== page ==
Red Sox fans have started the season with our bellies full of 2013 glory and looking forward to warmer days and good games. The first bad series is behind us and only a huge string of losses will turn our full stomachs into full agida with memories of what our last super-confident team did in 2011 by turning a winning season into a losing one with drumsticks and cheap beer. Closer to home, we’ve had changes in our state leadership lineup and many more ahead, so I thought I’d take a quick look at the latest from Governor Lincoln Chafee as we push through the legislative session and look ahead to the fall elections.
The phrase “lame duck” was first used in political circles 150 years ago and today refers to an elected official who will not be seeking re-election. Lame ducks are often thought to be powerless since their imminent departure leaves them with little political sway. Alternatively, some lame ducks have used this time to give voice to issues that are near and dear to them, fill vacancies on boards and commissions and generally leave a mark on the government they are leaving behind.
With his term winding down, Governor Chafee has decided to do something a little different than most lame ducks and do a grand tour. Last week he celebrated his birthday in Wyoming and recently he’s taken jaunts to Minnesota and Texas for speeches. He even hopped over to Connecticut last month to visit with his friend President Obama and did a little surfing in Costa Rica. To some observers of politics, this is just fine since he is almost powerless with his lame duck status and his low approval ratings, but I have to say that I think it’s kind of a “fried chicken and beer” approach to governing. In fact, I find it maddening.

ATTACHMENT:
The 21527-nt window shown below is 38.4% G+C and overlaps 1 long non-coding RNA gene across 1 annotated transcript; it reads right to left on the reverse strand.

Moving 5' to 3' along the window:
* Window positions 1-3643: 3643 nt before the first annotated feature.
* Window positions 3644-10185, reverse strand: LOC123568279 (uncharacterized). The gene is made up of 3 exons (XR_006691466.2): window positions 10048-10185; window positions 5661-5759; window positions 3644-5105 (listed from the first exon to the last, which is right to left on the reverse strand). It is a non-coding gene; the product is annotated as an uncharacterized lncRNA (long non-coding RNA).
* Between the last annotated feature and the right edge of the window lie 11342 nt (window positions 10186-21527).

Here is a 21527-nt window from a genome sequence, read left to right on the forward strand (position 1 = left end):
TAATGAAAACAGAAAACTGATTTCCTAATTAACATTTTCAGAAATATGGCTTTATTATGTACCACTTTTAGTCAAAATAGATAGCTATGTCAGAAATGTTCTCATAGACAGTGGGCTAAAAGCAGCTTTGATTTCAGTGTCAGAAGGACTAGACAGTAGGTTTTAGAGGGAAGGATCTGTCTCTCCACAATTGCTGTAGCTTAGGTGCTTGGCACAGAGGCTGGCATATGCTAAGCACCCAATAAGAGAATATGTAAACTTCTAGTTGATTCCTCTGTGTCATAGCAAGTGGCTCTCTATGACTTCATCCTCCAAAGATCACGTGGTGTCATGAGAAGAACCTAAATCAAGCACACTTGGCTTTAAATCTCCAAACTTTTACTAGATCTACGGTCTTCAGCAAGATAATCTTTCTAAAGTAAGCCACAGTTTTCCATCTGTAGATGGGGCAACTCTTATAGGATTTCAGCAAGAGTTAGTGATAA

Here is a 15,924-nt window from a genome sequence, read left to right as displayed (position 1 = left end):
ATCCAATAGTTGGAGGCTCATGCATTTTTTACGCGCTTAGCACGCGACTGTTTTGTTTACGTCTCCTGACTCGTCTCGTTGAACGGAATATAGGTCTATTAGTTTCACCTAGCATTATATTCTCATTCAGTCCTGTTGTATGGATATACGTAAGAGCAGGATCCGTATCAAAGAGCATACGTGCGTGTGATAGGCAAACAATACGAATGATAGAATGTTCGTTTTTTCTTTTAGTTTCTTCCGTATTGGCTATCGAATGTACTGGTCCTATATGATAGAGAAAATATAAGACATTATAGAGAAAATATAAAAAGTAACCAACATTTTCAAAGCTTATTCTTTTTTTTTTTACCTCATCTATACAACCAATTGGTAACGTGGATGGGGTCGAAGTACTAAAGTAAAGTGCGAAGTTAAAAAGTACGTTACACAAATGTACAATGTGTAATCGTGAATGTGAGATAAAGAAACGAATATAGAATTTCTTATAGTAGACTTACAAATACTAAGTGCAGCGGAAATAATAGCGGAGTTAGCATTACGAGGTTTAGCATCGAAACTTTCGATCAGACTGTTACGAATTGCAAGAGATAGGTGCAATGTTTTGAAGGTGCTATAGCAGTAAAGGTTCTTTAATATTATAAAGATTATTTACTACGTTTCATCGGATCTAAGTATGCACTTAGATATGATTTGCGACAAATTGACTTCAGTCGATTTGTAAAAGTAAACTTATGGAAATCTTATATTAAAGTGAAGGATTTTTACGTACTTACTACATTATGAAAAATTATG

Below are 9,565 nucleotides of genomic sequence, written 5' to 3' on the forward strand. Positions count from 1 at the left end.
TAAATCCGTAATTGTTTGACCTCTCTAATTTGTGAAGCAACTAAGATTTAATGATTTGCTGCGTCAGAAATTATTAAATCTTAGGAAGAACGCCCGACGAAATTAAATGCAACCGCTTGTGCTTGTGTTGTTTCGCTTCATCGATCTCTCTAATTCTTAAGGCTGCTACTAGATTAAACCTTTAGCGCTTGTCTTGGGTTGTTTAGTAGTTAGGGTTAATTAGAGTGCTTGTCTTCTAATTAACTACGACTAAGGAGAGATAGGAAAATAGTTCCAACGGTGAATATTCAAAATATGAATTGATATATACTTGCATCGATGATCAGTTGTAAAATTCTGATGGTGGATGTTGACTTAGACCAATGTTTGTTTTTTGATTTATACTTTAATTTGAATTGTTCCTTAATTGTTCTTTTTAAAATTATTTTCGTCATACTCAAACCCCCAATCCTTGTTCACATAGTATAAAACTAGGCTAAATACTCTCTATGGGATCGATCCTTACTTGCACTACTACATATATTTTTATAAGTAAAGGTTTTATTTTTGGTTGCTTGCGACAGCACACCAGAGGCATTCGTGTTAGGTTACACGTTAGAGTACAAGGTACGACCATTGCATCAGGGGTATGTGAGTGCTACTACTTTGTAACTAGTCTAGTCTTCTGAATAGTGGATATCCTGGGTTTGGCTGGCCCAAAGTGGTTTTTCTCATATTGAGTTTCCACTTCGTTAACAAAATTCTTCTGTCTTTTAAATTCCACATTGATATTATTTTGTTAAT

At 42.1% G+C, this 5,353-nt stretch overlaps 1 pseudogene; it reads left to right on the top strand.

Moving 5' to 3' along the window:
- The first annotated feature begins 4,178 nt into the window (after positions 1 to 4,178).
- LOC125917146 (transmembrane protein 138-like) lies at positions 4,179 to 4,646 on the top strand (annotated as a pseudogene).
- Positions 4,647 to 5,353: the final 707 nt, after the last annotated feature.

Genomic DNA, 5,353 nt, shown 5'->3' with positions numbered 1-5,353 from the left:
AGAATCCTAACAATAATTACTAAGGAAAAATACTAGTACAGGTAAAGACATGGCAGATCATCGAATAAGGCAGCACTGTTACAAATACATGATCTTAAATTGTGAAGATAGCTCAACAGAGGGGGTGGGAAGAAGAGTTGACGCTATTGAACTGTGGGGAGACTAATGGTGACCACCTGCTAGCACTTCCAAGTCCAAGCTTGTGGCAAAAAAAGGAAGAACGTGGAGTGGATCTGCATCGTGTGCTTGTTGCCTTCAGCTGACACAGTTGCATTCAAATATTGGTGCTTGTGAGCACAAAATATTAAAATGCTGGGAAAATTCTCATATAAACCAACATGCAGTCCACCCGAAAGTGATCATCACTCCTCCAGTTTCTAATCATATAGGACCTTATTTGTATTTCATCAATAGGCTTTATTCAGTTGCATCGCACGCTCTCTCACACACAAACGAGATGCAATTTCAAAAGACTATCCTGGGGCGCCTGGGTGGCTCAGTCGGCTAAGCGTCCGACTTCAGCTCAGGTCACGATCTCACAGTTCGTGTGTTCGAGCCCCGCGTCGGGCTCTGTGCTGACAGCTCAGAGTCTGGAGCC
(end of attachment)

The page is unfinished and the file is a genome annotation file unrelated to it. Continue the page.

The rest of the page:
When one signs up to run for office, they take an oath to serve. It’s not in the oath, but the assumption is that one will execute his or her duties for the entirety of his or her term, not just for the part that is appealing or fun. Governor Chafee has started to treat his job like the “no-show” jobs that people are always talking about. He gets paid whether he’s doing the people’s business or not — and its certainly hard to justify how he’s promoting the best interests of Rhode Islanders if he’s giving speeches in other states. I could justify his travels (and the expense we’ve incurred by sending his staff too) if they were promoting Rhode Island to companies wishing to relocate here but there’s no evidence that his travels are much beyond opportunities to muse about his career in politics. His absence would also be less obvious if there weren’t so much happening here — he was gone during key moments of the pension settlement discussions and when Speaker Fox’s office was raided — both times when it would be nice to know that the leader of the state was up to speed.
Several times Governor Chafee has noted that his administration is like a swimming duck that is moving its feet even as it appears to be doing nothing. That’s definitely the impression I get — and it’s lame.